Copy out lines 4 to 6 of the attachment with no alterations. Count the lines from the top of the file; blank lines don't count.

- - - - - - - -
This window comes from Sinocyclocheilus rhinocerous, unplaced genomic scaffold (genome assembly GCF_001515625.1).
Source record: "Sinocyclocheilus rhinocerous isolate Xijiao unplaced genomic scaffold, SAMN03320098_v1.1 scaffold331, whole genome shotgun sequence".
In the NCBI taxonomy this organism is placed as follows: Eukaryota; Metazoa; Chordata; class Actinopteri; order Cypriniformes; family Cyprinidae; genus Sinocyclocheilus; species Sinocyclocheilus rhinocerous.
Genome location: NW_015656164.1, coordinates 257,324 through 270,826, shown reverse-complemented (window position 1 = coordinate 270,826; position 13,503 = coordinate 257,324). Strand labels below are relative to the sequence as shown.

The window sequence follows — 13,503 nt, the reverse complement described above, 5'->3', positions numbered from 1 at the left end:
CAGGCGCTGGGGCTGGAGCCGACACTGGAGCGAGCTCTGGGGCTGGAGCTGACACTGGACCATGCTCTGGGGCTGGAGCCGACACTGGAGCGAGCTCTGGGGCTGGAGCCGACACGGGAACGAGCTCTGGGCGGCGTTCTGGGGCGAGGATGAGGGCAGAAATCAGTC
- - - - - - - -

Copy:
Genome location: NW_015656164.1, coordinates 257,324 through 270,826, shown reverse-complemented (window position 1 = coordinate 270,826; position 13,503 = coordinate 257,324). Strand labels below are relative to the sequence as shown.

The window sequence follows — 13,503 nt, the reverse complement described above, 5'->3', positions numbered from 1 at the left end:
CAGGCGCTGGGGCTGGAGCCGACACTGGAGCGAGCTCTGGGGCTGGAGCTGACACTGGACCATGCTCTGGGGCTGGAGCCGACACTGGAGCGAGCTCTGGGGCTGGAGCCGACACGGGAACGAGCTCTGGGCGGCGTTCTGGGGCGAGGATGAGGGCAGAAATCAGTC